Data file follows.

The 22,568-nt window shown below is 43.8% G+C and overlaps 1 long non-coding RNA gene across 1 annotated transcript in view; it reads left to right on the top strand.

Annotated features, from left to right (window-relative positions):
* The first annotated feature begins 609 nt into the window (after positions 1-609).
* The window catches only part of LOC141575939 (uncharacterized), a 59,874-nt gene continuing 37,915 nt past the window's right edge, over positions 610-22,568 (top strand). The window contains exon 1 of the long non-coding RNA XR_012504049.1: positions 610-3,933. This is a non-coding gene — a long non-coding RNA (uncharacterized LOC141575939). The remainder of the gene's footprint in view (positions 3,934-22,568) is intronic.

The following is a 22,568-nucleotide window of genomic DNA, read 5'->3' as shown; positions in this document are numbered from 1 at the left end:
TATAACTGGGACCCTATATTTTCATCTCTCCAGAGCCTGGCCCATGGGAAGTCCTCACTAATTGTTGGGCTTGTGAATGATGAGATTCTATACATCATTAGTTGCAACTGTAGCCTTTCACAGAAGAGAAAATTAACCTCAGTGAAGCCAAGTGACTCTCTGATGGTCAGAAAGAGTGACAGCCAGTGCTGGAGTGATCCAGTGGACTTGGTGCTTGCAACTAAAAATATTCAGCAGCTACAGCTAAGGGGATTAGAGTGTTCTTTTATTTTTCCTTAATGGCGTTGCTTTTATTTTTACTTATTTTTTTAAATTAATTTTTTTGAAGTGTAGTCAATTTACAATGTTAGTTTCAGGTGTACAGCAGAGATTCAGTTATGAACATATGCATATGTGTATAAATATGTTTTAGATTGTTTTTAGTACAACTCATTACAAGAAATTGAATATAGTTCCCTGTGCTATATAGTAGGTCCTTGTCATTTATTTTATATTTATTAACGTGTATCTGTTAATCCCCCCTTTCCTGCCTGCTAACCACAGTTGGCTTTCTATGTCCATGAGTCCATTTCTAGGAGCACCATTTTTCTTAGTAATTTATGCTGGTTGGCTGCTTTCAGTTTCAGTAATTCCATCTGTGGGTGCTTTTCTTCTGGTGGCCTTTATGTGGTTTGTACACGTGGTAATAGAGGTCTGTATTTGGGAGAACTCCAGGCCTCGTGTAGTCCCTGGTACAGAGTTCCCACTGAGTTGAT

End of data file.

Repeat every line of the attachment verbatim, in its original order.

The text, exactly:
The 22,568-nt window shown below is 43.8% G+C and overlaps 1 long non-coding RNA gene across 1 annotated transcript in view; it reads left to right on the top strand.

Annotated features, from left to right (window-relative positions):
* The first annotated feature begins 609 nt into the window (after positions 1-609).
* The window catches only part of LOC141575939 (uncharacterized), a 59,874-nt gene continuing 37,915 nt past the window's right edge, over positions 610-22,568 (top strand). The window contains exon 1 of the long non-coding RNA XR_012504049.1: positions 610-3,933. This is a non-coding gene — a long non-coding RNA (uncharacterized LOC141575939). The remainder of the gene's footprint in view (positions 3,934-22,568) is intronic.

The following is a 22,568-nucleotide window of genomic DNA, read 5'->3' as shown; positions in this document are numbered from 1 at the left end:
TATAACTGGGACCCTATATTTTCATCTCTCCAGAGCCTGGCCCATGGGAAGTCCTCACTAATTGTTGGGCTTGTGAATGATGAGATTCTATACATCATTAGTTGCAACTGTAGCCTTTCACAGAAGAGAAAATTAACCTCAGTGAAGCCAAGTGACTCTCTGATGGTCAGAAAGAGTGACAGCCAGTGCTGGAGTGATCCAGTGGACTTGGTGCTTGCAACTAAAAATATTCAGCAGCTACAGCTAAGGGGATTAGAGTGTTCTTTTATTTTTCCTTAATGGCGTTGCTTTTATTTTTACTTATTTTTTTAAATTAATTTTTTTGAAGTGTAGTCAATTTACAATGTTAGTTTCAGGTGTACAGCAGAGATTCAGTTATGAACATATGCATATGTGTATAAATATGTTTTAGATTGTTTTTAGTACAACTCATTACAAGAAATTGAATATAGTTCCCTGTGCTATATAGTAGGTCCTTGTCATTTATTTTATATTTATTAACGTGTATCTGTTAATCCCCCCTTTCCTGCCTGCTAACCACAGTTGGCTTTCTATGTCCATGAGTCCATTTCTAGGAGCACCATTTTTCTTAGTAATTTATGCTGGTTGGCTGCTTTCAGTTTCAGTAATTCCATCTGTGGGTGCTTTTCTTCTGGTGGCCTTTATGTGGTTTGTACACGTGGTAATAGAGGTCTGTATTTGGGAGAACTCCAGGCCTCGTGTAGTCCCTGGTACAGAGTTCCCACTGAGTTGAT